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Draghi weighs QE compromise

Updated: 2015-01-21 07:08
By Bloomberg (China Daily)

EU nations concerned over risk-sharing process as policy woes continue to mount

Mario Draghi is weighing how much a compromise on eurozone stimulus would reveal about the currency bloc's fault lines.

As the European Central Bank president and his Executive Board sit down on Tuesday to formulate a bond-buying proposal to fend off deflation, one option is to ring-fence the risks by country. While that may win over some of Draghi's opponents when the Governing Council meets on Thursday, it might also shine a spotlight on the lack of unity within the union.

Draghi weighs QE compromise

An illuminated euro sign in front of the European Central Bank headquarters in Frankfurt, Germany. Martin Leissl / Bloomberg

"An absence of risk-sharing could be taken as a bad signal by the market with respect to the singleness of monetary policy and could be self-defeating," said Nick Matthews, senior economist at Nomura International Plc in London. "However, it may prove to be a necessary compromise to make the design of QE more palatable for Governing Council members, and is preferable to having to limit the size of the program."

Investors are banking on Draghi to announce quantitative easing at his news conference after the council meets, with economists in a Bloomberg survey estimating the package at 550 billion euros ($640 billion). What remains unclear is how far he will go to mollify critics who say unelected central bank officials are transferring risk from weaker nations to stronger ones.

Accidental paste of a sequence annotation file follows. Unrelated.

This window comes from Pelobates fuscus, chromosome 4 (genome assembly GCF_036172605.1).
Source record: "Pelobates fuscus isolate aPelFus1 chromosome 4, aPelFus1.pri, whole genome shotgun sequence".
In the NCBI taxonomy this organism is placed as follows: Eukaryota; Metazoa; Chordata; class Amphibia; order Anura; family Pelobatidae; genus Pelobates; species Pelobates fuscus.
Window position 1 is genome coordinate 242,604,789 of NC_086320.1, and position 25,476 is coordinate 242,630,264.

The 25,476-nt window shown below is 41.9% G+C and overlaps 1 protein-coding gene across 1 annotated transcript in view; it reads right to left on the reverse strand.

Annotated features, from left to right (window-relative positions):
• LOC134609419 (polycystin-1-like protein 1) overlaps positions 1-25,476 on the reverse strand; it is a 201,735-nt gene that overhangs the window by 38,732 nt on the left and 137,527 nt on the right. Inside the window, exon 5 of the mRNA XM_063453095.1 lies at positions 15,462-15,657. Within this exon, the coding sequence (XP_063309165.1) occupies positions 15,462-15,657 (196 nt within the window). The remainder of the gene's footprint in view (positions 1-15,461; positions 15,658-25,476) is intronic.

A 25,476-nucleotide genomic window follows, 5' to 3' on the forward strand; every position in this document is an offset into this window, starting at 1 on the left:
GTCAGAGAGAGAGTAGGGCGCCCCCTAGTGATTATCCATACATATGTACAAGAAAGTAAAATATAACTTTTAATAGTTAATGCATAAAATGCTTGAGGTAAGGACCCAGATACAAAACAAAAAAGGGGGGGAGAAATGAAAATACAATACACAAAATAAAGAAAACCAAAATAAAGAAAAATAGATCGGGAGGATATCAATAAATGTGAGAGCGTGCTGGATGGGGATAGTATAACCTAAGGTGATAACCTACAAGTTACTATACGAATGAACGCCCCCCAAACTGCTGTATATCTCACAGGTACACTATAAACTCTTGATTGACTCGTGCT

The tension surfaced again on Monday at a conference in Dublin. Irish Finance Minister Michael Noonan said having national central banks buy government bonds would be "ineffective", drawing a response from ECB Executive Board member Benoit Coeure.

Backdoor policy

"The discussion is how to design it in a way that works, in a way that makes sense," Coeure said. "If this is a discussion about how best to pool sovereign risk in Europe, and how to make the pooling of sovereign risk take a step forward in an environment where the governments themselves have decided not to do it, then this is not the right discussion."

Klaas Knot, the Dutch central bank governor, told German magazine Der Spiegel last week that "we have to avoid that decisions are taken through the back door of the ECB."

Spiegel reported on Jan 16 that the latest QE plans envisage national central banks buying the debt of their own country. Frankfurter Allgemeine Sonntagszeitung said two days later they would be liable for at least half of any losses that may arise from buying bonds issued by their own country. Neither publication said where it got the information.

Effects overshadowed

QE is supposed to boost inflation and stimulate economic growth by pushing investors into riskier assets, including outside the eurozone and so weakening the currency.

"If investors realize that the eurosystem isn't willing to shoulder the credit risk on its aggregate balance sheet, any positive displacement effects are likely to be overshadowed by increasing redenomination risks," said Elwin de Groot, senior eurozone strategist at Rabobank in Utrecht, Netherlands.

The increased probability of QE has so far been sufficient on its own to make a mark since slumping oil prices took the eurozone inflation rate below zero. The single currency is trading near an 11-year low against the dollar and fund flows out of the region probably contributed to the Swiss National Bank's shock decision last week to end a cap on the franc.

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